February 11, 2019

On Soliciting Critique


I found this week particularly nerve-wracking. Since I already struggle with anxiety, I try not to pile needless stress on myself, but sometimes I don’t plan things out very well, and other times that’s just life.

I’ve been working hard on this puzzle book idea I had, and I finally reached a point where I wanted to get feedback before continuing on. No matter how many people get excited when I tell people I’m working on a puzzle book themed after escape rooms, I can’t judge whether this idea will work unless someone sees it in action. Furthermore, I won’t know how difficult the logic problems are until I give them to others to solve. And while I was at it, I put together a cover, keeping in mind that I want to make this idea into a series if the first book does well.

Not only did I submit a portion of the manuscript to my writing group for critique, but I also sent the cover to another critique group. And once everything was out of my hands, I started freaking out a little bit.

You’d think that having published several novels and really putting myself out there on social media would have given me a thick skin. For the most part, it has—I read the reviews people leave on my books and can accept the good and the bad, I’m comfortable telling everyone I meet that I’m an author and about my books, and I’ve solicited critiques several times in the past. In fact, the most valuable feedback I’ve gotten was someone telling me that the ending of my book sucked, and they hated my main character.

Even so, early feedback is rough. Up until a point, the only person who’s read my manuscript is me. The first time someone else looks at it, I have no idea how they’ll react to my characters and story. The unknown is scary. By the time each book is published, the entire thing has been scrutinized several times over by a number of people. But that first time, I’m never sure exactly how people are going to react.

Only days before my writing group would discuss my puzzle book, the cover went up for critique. I soon learned that every single aspect was all wrong—except for the fonts; those were okay. So instead of reworking a cover which I thought almost hit the mark, I had to scrap it and start over. When I’m already worried about basically everything, it’s hard to accept that a failed cover doesn’t make me a failure.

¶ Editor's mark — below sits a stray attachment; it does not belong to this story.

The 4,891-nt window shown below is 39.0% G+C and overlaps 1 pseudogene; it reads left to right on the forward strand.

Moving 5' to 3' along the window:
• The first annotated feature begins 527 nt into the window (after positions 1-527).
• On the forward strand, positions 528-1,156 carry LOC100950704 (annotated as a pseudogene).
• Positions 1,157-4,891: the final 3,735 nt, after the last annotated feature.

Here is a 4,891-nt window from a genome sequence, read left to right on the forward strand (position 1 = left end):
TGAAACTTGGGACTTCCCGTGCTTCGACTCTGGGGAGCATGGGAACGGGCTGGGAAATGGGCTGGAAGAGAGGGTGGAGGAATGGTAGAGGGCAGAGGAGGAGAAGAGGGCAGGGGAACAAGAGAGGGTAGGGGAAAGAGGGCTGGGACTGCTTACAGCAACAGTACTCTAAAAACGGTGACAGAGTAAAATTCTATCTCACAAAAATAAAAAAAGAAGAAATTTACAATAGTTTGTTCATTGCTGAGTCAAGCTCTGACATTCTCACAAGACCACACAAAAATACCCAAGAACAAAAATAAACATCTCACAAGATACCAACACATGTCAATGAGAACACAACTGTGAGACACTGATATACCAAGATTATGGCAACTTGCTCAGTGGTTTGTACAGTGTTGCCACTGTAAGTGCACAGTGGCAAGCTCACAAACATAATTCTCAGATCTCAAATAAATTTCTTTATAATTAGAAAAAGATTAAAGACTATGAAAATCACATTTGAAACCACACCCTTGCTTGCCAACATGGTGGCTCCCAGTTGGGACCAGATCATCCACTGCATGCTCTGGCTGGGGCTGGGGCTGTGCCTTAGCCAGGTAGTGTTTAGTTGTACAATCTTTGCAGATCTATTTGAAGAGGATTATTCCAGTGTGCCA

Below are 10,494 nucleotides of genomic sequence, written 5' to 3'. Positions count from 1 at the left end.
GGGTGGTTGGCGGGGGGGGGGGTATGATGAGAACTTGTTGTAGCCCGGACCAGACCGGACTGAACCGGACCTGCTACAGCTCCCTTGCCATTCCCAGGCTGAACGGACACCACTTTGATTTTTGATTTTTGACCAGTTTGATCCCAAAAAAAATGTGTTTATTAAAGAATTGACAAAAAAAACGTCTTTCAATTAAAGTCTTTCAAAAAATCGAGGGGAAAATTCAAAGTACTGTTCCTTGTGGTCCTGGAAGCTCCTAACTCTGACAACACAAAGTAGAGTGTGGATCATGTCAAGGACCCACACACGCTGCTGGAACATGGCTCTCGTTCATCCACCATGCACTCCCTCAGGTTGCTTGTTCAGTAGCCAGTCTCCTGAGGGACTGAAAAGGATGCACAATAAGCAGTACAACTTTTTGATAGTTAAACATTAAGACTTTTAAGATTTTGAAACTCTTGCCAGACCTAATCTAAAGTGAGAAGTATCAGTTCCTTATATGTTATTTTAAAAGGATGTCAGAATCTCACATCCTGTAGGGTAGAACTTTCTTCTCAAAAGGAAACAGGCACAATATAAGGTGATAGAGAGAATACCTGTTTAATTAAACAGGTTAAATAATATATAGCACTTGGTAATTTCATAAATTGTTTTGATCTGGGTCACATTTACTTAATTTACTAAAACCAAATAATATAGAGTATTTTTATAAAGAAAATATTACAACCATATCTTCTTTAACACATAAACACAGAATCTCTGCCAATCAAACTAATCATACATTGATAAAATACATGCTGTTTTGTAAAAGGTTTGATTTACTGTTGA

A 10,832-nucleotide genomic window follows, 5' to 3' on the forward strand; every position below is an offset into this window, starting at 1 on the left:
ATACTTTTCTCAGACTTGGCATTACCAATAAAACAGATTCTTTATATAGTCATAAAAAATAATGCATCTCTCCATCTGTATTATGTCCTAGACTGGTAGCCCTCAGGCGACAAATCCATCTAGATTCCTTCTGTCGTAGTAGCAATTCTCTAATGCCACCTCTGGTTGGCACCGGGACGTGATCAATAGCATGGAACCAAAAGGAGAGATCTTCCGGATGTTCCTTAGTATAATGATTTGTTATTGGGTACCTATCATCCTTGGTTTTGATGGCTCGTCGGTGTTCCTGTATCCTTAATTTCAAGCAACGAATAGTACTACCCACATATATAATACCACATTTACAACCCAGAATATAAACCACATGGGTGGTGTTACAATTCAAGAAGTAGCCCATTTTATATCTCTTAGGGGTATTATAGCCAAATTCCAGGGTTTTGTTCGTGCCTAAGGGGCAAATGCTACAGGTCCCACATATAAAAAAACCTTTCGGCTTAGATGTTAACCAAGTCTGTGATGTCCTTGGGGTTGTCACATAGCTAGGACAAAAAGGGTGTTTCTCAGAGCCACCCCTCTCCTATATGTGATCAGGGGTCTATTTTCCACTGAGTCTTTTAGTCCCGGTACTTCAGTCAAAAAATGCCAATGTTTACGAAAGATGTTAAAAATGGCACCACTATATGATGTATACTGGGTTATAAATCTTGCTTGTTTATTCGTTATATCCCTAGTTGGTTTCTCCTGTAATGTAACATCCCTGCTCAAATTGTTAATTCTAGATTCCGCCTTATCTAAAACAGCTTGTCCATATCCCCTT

After scraping myself off the edge and rereading the feedback on the cover, I was able to keep a cool head as I put together something new. I still felt apprehensive going to my writing group, but I love my fellow writers and they’re great about pointing out the positives in a piece no matter how much work it needs. It was a huge relief to learn that not only did they like my escape room/book idea, but they also said the execution worked well. So now I’m able to move onto playtesting all the puzzles and editing the text.

What I really hope newer writers can learn from this is that it’s totally natural to be nervous about sharing your work, but in the end, incorporating quality feedback will only make your work better. So before parting, I want to share some tips on getting critique.

It's not personal


After putting your soul into a story, it's hard to separate negative feedback from a personal attack. Especially if you’re getting feedback from others who don’t know you well, all they have to go on is your story. You are so much more than the one story you shared. Even if readers don’t like the world you created, it doesn’t mean they don’t like you as a person.

You can't please everyone


Some people just won't like your book no matter how much you rewrite it. That's okay. Even bestselling books don't appeal to everyone.

Don’t explain


If someone found a part of your writing confusing, accept that they found it confusing and move on. Whatever explanation you want to give to on the confusing passage needs to be addressed in your text, not on the spot with that one person offering feedback.

Sit on it


Getting a bunch of feedback from a number of people all at once is overwhelming. Collect all the critiques you've gotten, read over them, then put them away for a bit. Give yourself some time to wrap your head around what people generally thought did and didn’t work in your piece before jumping into revisions. Wait until the excitement or upset from the critique dissipates so you can attack rewrites with a calm head.

Shut out the noise.


Not everyone is going to be great at constructive criticism. Ignore any feedback that isn’t specific. If only one person out of several identifies a certain aspect as a problem, it may not actually be a problem with the writing, but a personal preference. And if anyone is flat-out mean in their feedback, don’t let them critique your work in the future.

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